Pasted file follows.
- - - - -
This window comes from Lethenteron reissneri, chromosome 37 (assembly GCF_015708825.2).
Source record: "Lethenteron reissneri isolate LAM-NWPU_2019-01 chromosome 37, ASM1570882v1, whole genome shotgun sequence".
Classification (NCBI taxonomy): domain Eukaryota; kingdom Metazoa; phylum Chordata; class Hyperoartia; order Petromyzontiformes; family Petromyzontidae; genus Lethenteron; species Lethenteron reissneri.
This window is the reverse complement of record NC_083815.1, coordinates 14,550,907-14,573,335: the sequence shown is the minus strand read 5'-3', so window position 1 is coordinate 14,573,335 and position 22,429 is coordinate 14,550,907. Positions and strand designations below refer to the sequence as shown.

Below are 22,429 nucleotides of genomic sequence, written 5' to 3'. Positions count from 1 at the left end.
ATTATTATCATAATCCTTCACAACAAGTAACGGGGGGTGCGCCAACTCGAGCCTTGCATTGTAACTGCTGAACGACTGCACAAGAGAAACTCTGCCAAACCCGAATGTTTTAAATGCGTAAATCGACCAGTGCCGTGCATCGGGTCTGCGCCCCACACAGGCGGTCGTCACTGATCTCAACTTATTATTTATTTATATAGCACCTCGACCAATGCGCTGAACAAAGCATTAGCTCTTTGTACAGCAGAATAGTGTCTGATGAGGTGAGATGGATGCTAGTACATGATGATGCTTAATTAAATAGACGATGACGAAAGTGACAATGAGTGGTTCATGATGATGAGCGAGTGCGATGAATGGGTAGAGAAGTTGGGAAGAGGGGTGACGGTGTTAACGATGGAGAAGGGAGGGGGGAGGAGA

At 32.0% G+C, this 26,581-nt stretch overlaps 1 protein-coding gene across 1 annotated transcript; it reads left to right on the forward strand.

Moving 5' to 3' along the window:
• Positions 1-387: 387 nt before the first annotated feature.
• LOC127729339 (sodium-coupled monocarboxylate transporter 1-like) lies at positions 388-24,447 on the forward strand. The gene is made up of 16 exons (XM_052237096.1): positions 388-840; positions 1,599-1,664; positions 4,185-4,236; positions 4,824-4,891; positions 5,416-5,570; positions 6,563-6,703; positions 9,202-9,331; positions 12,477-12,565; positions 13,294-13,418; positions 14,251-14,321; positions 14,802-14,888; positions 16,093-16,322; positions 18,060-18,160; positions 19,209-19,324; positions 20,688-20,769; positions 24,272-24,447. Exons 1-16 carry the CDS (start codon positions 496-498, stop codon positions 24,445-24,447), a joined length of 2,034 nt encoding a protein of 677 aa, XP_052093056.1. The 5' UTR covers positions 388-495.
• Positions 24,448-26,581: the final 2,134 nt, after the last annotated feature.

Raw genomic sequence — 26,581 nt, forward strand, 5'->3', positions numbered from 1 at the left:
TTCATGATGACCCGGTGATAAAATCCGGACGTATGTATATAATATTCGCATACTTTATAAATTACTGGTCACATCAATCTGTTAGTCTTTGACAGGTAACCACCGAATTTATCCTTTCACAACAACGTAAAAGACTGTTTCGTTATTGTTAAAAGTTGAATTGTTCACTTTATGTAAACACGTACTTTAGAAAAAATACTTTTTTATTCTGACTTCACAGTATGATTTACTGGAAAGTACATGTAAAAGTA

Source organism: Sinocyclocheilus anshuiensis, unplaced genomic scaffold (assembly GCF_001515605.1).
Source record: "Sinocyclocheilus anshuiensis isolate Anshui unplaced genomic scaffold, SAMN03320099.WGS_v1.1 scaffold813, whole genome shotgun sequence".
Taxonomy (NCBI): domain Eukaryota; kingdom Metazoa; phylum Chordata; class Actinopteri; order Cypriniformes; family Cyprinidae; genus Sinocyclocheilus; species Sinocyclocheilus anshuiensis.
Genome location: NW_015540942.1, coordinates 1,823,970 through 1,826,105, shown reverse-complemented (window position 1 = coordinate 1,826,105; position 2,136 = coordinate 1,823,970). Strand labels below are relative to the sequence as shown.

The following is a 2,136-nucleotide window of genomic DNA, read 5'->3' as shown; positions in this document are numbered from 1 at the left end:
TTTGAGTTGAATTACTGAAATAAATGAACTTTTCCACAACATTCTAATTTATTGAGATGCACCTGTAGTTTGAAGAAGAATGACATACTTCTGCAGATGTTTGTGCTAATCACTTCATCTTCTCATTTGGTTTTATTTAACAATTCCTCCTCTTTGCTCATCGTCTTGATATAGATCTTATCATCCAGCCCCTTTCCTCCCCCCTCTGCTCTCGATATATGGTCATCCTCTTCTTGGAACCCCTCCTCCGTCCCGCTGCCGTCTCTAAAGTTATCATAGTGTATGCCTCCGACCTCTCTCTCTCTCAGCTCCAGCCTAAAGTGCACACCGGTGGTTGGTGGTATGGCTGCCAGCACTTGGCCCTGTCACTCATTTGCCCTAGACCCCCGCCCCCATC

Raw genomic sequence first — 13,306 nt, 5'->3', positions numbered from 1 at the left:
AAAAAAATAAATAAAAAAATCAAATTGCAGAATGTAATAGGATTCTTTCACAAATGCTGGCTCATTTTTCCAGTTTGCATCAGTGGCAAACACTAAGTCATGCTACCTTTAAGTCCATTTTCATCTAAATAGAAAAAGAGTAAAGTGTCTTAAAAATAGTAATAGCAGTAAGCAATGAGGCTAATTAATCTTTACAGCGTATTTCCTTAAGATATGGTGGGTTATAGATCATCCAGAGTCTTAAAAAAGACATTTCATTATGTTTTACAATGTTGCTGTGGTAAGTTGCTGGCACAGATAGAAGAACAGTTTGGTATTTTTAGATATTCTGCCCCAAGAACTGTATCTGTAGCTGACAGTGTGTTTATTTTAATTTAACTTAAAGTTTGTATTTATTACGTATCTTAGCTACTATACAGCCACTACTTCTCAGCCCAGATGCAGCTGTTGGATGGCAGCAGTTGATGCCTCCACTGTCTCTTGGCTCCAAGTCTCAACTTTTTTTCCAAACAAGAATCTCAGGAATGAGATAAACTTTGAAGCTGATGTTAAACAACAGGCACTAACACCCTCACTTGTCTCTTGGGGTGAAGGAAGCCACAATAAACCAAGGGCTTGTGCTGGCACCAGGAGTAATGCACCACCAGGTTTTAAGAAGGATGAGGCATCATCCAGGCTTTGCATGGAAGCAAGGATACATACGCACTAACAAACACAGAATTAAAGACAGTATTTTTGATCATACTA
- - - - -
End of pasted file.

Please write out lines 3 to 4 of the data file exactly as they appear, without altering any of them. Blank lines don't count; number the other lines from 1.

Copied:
Classification (NCBI taxonomy): domain Eukaryota; kingdom Metazoa; phylum Chordata; class Hyperoartia; order Petromyzontiformes; family Petromyzontidae; genus Lethenteron; species Lethenteron reissneri.
This window is the reverse complement of record NC_083815.1, coordinates 14,550,907-14,573,335: the sequence shown is the minus strand read 5'-3', so window position 1 is coordinate 14,573,335 and position 22,429 is coordinate 14,550,907. Positions and strand designations below refer to the sequence as shown.